Fried Chicken a la Japonaise – that’s the way we like it!
It is no exaggeration to say that fried chicken is one of the most popular dishes on this planet. There are variants throughout the globe with different cooking methods, using different chicken meat, different seasoning and flavor. In this article we will look into the established style of Japanese fried chicken, known as ‘tori no karaage’.
Karaage is a technique of cooking that involves marinating the ingredients, followed by dusting with flour or starch, and deep frying in oil. The main ingredients may be either meat or fish, with the most popular being boneless chicken thigh fillets with skin on. Deep frying the ingredients was never a traditional, popular cooking method in Japan until the Edo era. In terms of the naming, the latter part ‘age’ (揚げ) means deep-fried, yet ‘kara’ has two theories and the Chinese characters differ depending on the theory you go with, although they are both equally common. One is 『唐』, deriving from the ancient Chinese imperial dynasty but there is no connection between the recipe and the Tang dynasty, other than the fact that the cooking method of frying ingredients was from the Continent and karaage is a popular menu at Chinese restaurants in Japan. Another form is 『空』, meaning, in this context, a dish of fried food without coating the ingredients with the likes of bread crumbs or batter.
Standard chicken karaage is cooked by marinating ingredients in grated garlic and ginger with a splash of sake, mirin, and soy sauce. Chicken meat marinated mainly in soy sauce before cooking as karaage is called Tatsuta-age. The name derives from the fact that the cooked meat turns into an almost terracotta color, resembling Tatsuta River covered with autumnal red maple leaves – a classically famous scene depicted in ancient Japanese literature. Tatsuta-age cooked with fish like mackerel, sardine or salmon is also very popular.
Legend has it that the origin of today’s chicken karaage started in the northern part of Oita Prefecture, with Usa City proclaiming itself as the birthplace and the neighboring Nakatsu City the Mecca of karaage. Over 60 shops and eateries specializing in karaage are in these two cities alone. For years an annual karaage festival has been hosted in the region, but in recent years the festival has spread across the country with other major cities in different regions also hosting the event. There is even an annual competition called Karaage Grand Prix hosted by an independent body, Japan Karaage Association, to decide the best karaage of the year.
Karaage can be eaten as a bar snack with a glass of cold beer or as a main dish with a bowl of rice and miso soup. The dish is loved by almost all generations from youngsters to the elderly. From Japanese-style restaurants, izakaya bars, to take-out osozai counters at supermarkets and convenience stores alike, this affordable chicken dish is simply unmissable anywhere and everywhere. It is branded as ‘B-kyuu Gurume (B-Grade Gourmet)’, the Japanese term for street food-type, inexpensive yet delectable food as opposed to fine dining. Homemade karaage is also popular, and to cook karaage easily and efficiently in the comfort of your own kitchen, there are a wide range of seasoning powders available in stores. Simply dust the chopped chicken or any other ingredients of your choice, coat them in shop bought karaage powder and simply deep fry. You’ll be tucking into scrumptious home cooked karaage in no time. For those who are conscious of their intake of calories, there are karaage powders for grills or microwave cooking.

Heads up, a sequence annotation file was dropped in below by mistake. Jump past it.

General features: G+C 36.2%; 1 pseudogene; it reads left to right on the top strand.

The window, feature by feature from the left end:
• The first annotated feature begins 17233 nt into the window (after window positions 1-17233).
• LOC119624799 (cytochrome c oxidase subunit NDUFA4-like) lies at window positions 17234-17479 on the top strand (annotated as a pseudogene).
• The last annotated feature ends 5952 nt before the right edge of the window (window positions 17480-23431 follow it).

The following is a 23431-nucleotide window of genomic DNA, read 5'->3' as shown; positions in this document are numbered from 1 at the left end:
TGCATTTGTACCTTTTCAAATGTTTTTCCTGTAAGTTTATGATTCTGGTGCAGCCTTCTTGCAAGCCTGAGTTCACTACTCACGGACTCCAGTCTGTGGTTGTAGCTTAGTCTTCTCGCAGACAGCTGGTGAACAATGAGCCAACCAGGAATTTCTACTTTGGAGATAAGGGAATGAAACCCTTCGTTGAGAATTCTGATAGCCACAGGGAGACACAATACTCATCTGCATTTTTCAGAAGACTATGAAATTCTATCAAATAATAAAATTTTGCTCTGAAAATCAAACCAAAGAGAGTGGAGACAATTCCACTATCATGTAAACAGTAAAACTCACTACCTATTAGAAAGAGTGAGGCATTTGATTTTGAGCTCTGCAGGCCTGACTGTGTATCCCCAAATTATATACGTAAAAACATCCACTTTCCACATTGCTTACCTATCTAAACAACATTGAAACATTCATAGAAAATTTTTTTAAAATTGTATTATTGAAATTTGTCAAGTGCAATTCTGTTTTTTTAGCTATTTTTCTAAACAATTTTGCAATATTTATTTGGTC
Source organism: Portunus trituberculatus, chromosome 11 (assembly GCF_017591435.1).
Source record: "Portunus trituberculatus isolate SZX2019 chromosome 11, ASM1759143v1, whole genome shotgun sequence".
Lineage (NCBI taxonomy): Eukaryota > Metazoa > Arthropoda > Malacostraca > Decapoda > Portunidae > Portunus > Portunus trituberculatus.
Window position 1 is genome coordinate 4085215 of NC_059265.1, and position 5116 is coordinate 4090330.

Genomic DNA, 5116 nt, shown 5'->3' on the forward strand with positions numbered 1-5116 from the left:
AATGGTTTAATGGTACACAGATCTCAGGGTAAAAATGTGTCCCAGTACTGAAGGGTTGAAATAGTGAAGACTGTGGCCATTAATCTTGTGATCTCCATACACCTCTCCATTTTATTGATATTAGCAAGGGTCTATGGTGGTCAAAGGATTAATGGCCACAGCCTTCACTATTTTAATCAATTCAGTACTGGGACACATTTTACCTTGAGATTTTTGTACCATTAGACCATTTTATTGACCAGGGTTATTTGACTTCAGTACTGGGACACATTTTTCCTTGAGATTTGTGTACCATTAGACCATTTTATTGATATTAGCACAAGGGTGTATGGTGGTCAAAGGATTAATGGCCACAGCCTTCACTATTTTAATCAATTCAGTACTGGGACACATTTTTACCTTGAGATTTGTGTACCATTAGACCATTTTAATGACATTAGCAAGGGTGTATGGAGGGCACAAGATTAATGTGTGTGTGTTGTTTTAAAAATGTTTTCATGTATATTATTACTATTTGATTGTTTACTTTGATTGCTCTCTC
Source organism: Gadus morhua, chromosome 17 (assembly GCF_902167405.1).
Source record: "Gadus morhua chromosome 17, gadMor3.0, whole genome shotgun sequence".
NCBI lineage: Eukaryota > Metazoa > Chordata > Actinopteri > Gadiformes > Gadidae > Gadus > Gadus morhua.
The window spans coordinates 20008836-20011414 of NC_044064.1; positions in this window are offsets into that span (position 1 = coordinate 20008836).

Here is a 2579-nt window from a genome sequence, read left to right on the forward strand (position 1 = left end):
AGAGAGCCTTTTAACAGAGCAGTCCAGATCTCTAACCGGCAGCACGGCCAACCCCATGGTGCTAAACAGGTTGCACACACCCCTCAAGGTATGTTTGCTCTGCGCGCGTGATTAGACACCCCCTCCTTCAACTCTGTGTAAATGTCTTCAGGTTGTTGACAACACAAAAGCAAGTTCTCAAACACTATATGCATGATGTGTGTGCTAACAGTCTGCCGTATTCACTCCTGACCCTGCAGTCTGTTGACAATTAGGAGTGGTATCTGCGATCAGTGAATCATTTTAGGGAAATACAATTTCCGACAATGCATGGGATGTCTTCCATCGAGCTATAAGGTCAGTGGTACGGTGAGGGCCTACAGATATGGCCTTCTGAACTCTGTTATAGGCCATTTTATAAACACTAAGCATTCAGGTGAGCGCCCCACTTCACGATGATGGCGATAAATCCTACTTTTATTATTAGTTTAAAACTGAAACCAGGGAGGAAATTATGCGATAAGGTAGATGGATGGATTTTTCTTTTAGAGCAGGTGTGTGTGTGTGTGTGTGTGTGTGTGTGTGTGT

Because the ingredient is marinated and seasoned well before being cooked, karaage is expected to retain its succulent taste and tenderness in texture after it is cooked and turns cold. This is why karaage is one of the most popular features in Japanese bento (i.e. packed meals).
There are dishes of chicken karaage with regional twists in terms of cooking, tastes and even the naming.
Zangi is popular in Hokkaido but the difference with an orthodox karaage is unknown, although the locals would argue Zangi is chunkier, juicier, and packed with stronger flavor with a distinctive hint of garlic.
In Nagoya there are many shops specializing in fried tebasaki (chicken wings) dipped in special sauce. Each eatery has a sauce with its own secret recipe, so you might want to crawl from one shop to another to find your favorite. Nagoya is also famous for its native bred chicken, so karaage cooked with this Nagoya Cochin chicken is definitely worth a try.
Miyazaki is known for its local dish called Chicken Nanban, which is a far cry from ordinary karaage. A butterflied chicken breast fillet is deep fried with egg batter and dipped in a sweet and sour Nanban sauce. It is served with a generous amount of tartar sauce.
Toriten, a chicken dish from Oita, is as popular as karaage. The cooking method starts off by marinating the chicken with the same condiments as karaage, but turns a different corner by dipping into the tempura batter before frying.
It goes without saying they are all chopstick licking good!